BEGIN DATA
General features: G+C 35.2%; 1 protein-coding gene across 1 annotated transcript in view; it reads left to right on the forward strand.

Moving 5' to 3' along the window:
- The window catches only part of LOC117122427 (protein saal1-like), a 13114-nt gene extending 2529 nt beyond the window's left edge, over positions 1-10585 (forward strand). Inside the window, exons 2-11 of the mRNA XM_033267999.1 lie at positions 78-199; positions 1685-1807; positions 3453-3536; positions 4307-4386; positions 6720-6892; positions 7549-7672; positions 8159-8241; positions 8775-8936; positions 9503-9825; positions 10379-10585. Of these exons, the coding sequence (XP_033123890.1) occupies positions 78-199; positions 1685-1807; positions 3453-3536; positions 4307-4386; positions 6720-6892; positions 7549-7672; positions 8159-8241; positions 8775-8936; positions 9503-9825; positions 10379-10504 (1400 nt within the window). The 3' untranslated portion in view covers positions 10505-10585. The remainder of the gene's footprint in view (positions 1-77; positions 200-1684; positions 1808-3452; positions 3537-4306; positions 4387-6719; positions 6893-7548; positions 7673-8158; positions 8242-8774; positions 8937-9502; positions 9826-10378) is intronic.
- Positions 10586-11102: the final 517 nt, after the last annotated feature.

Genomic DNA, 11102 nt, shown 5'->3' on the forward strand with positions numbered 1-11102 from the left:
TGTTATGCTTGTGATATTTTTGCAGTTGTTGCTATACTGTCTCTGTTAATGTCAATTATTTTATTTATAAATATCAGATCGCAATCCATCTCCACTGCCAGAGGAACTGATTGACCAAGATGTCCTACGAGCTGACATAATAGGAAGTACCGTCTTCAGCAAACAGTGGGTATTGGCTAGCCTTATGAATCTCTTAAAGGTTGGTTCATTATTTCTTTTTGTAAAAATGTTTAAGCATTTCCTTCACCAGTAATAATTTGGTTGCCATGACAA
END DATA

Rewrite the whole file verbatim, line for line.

General features: G+C 35.2%; 1 protein-coding gene across 1 annotated transcript in view; it reads left to right on the forward strand.

Moving 5' to 3' along the window:
- The window catches only part of LOC117122427 (protein saal1-like), a 13114-nt gene extending 2529 nt beyond the window's left edge, over positions 1-10585 (forward strand). Inside the window, exons 2-11 of the mRNA XM_033267999.1 lie at positions 78-199; positions 1685-1807; positions 3453-3536; positions 4307-4386; positions 6720-6892; positions 7549-7672; positions 8159-8241; positions 8775-8936; positions 9503-9825; positions 10379-10585. Of these exons, the coding sequence (XP_033123890.1) occupies positions 78-199; positions 1685-1807; positions 3453-3536; positions 4307-4386; positions 6720-6892; positions 7549-7672; positions 8159-8241; positions 8775-8936; positions 9503-9825; positions 10379-10504 (1400 nt within the window). The 3' untranslated portion in view covers positions 10505-10585. The remainder of the gene's footprint in view (positions 1-77; positions 200-1684; positions 1808-3452; positions 3537-4306; positions 4387-6719; positions 6893-7548; positions 7673-8158; positions 8242-8774; positions 8937-9502; positions 9826-10378) is intronic.
- Positions 10586-11102: the final 517 nt, after the last annotated feature.

Genomic DNA, 11102 nt, shown 5'->3' on the forward strand with positions numbered 1-11102 from the left:
TGTTATGCTTGTGATATTTTTGCAGTTGTTGCTATACTGTCTCTGTTAATGTCAATTATTTTATTTATAAATATCAGATCGCAATCCATCTCCACTGCCAGAGGAACTGATTGACCAAGATGTCCTACGAGCTGACATAATAGGAAGTACCGTCTTCAGCAAACAGTGGGTATTGGCTAGCCTTATGAATCTCTTAAAGGTTGGTTCATTATTTCTTTTTGTAAAAATGTTTAAGCATTTCCTTCACCAGTAATAATTTGGTTGCCATGACAA